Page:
Here’s a thought from Thich Nhat Hanh, the Buddhist monk and peace activist of international renown, that is well-suited to our modern era: ‘To be beautiful means to be yourself. You don’t need to be accepted by others. You need to accept yourself.’
Heads up: sometimes, we just have to say, “This is who I f-kin’ am.’
True, it’s always best when it feels true to us and best, too, when we say it calmly.
Best when we say it during a neutral observation of our emotional landscape.
Best said, once we understand how our feelings and thoughts manifest themselves through our actions, reactions and inactions.
Yes, a sustained deep dive into finding facts and truths is worth it … and worth fighting for, too.
Sexual objectification in ads, films, music videos clips and on social media affects many of us, girls and women, boys and men, too, across our lifespan.
Body shaming in its various forms sucks many millions of all ages down the dark rabbit hole of anxiety and depression.
Sexualised fashion that showcases breasts, buttocks and high slits only aggravates the situation for girls and women but Photoshopped celebrity pictures aggravate the situation for both genders.
Because the images seen on these media are often ‘air-brushed’ by makeup artists, lighting specialists and filters, the desirability they suggest can be emotionally damaging because it is unrealistic.
Bambi-eyes and pouting lips – and an emphasis on curves – are as current now as they were decades ago.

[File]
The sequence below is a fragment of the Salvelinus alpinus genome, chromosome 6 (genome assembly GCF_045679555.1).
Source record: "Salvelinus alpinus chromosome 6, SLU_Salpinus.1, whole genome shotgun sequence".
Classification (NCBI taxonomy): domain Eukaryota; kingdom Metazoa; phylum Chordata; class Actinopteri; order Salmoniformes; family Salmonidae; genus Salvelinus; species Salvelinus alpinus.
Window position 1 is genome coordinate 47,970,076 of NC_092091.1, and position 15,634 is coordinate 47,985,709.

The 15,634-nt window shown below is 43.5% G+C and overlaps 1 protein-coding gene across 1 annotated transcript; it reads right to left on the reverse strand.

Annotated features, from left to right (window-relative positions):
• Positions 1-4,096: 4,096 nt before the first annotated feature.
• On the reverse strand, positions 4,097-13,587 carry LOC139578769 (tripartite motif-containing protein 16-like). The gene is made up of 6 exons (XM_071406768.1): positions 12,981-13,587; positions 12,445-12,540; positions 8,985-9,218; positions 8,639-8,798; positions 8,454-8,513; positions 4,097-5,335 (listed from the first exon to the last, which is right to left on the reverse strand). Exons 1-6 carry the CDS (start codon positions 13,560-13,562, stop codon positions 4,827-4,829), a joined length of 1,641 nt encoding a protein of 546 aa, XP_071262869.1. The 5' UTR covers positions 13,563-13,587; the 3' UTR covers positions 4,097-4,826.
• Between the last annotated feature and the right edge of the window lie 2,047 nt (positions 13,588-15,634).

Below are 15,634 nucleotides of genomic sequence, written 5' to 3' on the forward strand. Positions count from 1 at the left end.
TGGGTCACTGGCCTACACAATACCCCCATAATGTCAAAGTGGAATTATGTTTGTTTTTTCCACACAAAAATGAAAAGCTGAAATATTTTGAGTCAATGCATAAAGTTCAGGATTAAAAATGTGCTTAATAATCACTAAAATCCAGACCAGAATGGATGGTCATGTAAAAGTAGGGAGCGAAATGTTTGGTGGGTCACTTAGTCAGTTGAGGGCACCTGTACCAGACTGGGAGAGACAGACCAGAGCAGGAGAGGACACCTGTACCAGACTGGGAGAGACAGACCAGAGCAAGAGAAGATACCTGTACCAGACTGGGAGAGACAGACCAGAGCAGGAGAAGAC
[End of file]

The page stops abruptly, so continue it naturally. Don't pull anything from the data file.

As current as they were in 1942 when Walt Disney produced Bambi, the film.
Oddly, despite the incredible array of powerful personalities we see day and night on our screens, when it comes to mainstream fashion and its emphasis on ‘vamping’ up women’s bodies, our freedom of choice – of self-expression – is not anymore liberated today than it was in the 20s, 40s and 50s.
The range of what is currently deemed fashionable is almost as limited as it was back then.
It hits the same notes as those hit by the ‘vamps of the 20s, 40s and 50s.
We understand that very young people are susceptible to the feedback they get on social media. Not getting as many “likes” as they would like makes them feel inadequate.
But, presumably, dear Reader, you are no longer a teenager, so, you and I understand that being a true adult is about thinking and behaving like someone who has indeed ‘come of age’.
Serious questions: doesn’t being active or passive participants …make us enablers of the ongoing contamination that is the objectification of girls and women?
Isn’t that contamination somewhat like that of the C-19 virus that keeps spreading – one variant after another – creating ongoing ‘transmission within the community’ here, there and everywhere?
How long before, en masse, we find a shared purpose in creating a sustained, robust, peaceful, joyful ‘fashion disturbance’?
Uh, why the hesitation?
Seriously, is it reasonable to assume that a fashion-driven but desexualised allure would rob women’s lives of all fun and meaning?